Every year I read of near-drowning episodes that were compounded by the deficiency or complete absence of a boarding ladder. A fall from a dinghy, a slip while anchoring, or an MOB recovery underway made more difficult by the absence of a ladder. If there was a ladder, it had to be deployed by someone on-board, or even worse, dug out of a locker. ISO 15085 section 16 says you must have an installed ladder, with certain exceptions:
‘Any craft shall be provided with a means of re-boarding. Either it shall be equipped with a specific means of re-boarding from the water, e.g. ladders, steps, handholds, brackets; or it need not be equipped with a specific device if its characteristics (e.g. low freeboard or part of the hull) facilitate re-boarding from the water without a specific device. This shall be demonstrated by a physical test performed by one person (75 kg) alone…
“On a craft where the specific means of re-boarding is not deployable by a person in the water, additional information shall be included in the owner’s manual, warning that the means of re-boarding shall be permanently deployed if the craft is used singlehanded, whether anchored, moored, stationary, or under way. This shall also be explained by a label close to the helm station.
The last paragraph is irrelevant in any practical sense. A “means of reboarding” that must be “permanently deployed” when singlehanded (which includes at anchor with crew asleep) had better be installed and deployed at all times, or it will be forgotten. I’m not a believer in portable boarding ladders, unless it is to supplement one that is already fixed in place and ready to use.
The American Boat and Yacht Council requires that all boats have a means by which a person in the water can reboard the boat. Originally, the standard required 12 inches of ladder in the water, but in 2017 this was increased to 22 inches, along with the advice that 34 inches is better. Very short ladders can require gymnastics to climb, and difficult or impossible for tired, elderly, or unfit swimmers. We have found 34 inches is the minimum length for comfort for the full range of users.
This means that a ladder mounted as low as practical on a swim platform must have a minimum of three steps. Since the first step will likely be at the water’s surface, we recommend 4 steps. There must also be elevated handholds above the waterline; a swim platform ladder with only two steps below the water is very difficult to use.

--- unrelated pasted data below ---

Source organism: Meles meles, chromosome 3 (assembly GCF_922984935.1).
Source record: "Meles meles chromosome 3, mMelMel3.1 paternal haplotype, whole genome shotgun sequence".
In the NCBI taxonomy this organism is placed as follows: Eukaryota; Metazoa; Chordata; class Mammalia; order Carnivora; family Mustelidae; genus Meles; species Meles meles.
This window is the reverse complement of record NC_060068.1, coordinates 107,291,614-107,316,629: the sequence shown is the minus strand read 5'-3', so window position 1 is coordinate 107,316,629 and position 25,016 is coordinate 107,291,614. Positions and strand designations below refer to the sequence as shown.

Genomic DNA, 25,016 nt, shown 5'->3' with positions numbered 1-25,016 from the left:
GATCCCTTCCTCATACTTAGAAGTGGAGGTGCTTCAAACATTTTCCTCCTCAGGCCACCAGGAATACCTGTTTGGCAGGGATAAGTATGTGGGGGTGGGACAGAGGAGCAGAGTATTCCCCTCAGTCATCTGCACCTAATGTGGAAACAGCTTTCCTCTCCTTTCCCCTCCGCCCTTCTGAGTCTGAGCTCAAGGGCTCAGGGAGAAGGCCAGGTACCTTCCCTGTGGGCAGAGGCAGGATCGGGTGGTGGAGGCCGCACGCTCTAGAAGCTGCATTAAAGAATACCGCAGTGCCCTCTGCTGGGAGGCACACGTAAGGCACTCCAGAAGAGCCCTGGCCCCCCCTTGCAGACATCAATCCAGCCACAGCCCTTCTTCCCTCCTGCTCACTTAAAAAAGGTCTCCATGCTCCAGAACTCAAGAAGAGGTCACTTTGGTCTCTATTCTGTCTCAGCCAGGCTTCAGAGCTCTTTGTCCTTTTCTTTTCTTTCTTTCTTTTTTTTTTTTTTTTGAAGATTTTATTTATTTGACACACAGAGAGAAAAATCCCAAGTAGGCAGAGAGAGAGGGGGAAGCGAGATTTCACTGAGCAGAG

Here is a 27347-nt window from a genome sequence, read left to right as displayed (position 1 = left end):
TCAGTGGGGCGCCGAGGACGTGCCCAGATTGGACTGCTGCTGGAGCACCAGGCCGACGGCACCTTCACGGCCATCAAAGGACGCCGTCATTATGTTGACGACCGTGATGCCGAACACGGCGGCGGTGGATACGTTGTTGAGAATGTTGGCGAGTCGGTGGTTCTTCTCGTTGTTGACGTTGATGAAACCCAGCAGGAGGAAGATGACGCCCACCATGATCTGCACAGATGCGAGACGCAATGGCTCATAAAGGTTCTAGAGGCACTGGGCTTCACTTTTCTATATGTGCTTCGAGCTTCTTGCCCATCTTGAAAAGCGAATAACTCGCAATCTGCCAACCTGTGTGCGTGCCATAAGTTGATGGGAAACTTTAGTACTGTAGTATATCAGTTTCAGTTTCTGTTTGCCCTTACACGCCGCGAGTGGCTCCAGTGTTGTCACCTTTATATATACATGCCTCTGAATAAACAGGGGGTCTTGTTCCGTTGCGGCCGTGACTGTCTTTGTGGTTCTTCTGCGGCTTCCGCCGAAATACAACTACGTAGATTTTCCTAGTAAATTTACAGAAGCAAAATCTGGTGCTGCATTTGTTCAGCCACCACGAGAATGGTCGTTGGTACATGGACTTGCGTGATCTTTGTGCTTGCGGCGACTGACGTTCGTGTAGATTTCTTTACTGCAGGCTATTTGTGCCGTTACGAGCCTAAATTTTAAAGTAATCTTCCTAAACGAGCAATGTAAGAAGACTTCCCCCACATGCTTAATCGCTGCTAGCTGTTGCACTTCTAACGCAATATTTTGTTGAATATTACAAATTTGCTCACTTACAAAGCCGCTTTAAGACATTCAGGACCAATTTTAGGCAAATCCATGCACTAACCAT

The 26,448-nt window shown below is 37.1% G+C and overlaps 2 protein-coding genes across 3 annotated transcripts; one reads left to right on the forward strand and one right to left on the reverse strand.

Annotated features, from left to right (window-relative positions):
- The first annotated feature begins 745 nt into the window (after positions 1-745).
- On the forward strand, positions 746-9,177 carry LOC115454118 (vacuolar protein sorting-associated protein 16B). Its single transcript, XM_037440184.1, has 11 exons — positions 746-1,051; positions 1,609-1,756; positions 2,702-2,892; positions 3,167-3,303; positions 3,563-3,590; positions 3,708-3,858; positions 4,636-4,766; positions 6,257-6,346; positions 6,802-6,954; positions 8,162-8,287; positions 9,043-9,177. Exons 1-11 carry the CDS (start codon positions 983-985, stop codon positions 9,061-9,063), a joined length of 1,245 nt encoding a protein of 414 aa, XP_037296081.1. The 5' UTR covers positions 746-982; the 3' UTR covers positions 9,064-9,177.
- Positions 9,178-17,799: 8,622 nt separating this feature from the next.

A long boarding ladder can also be handy when on the hard. I dislike having to leave a ladder under the boat through the winter, just because I might need to go aboard. And unlike a portable ladder, it can’t slip (see “Showing Good Ladder Sense,” PS January 2022). A small step ladder should be enough to reach the boarding ladder; tie them together for safety.
Each of the boats I’ve owned came with a deficient ladder, and I rebuilt all of them. It was an upgrade that every swimmer praised because they were more comfortable to climb.
Stiletto 27. The factory ladder was the pontoon boat type that fit brackets near the rail and stored in a locker. It took up valuable space, could not be deployed from the water, and was difficult to climb without adding more steps. Then we built a fold-down ladder on the transom, eliminating the storage problem.
Another problem was that the Stilet-to has transom-hung rudders, the transoms were narrow, requiring a ladder only 8 inches wide to avoid extending outboard or interfering with the rudder. The ladder, extending 22 inches into the water, was built from 1-inch aluminum square tube and Starboard. The steps above the waterline were Seadog Step Handles.
PDQ 32. The factory ladder hinged down from a low swim platform with three steps, reaching about 26 inches into the water. But because the platform protrudes aft and there are no handholds, it was difficult to climb and didn’t meet the intent of the rule in our opinion. We added a fourth step, extending it 36 inches in the water, which made up for the lack of elevated hand holds. The extension was added by fitting smaller stainless tubing inside the existing side rails and adding a plastic tread fabricated from LDPE.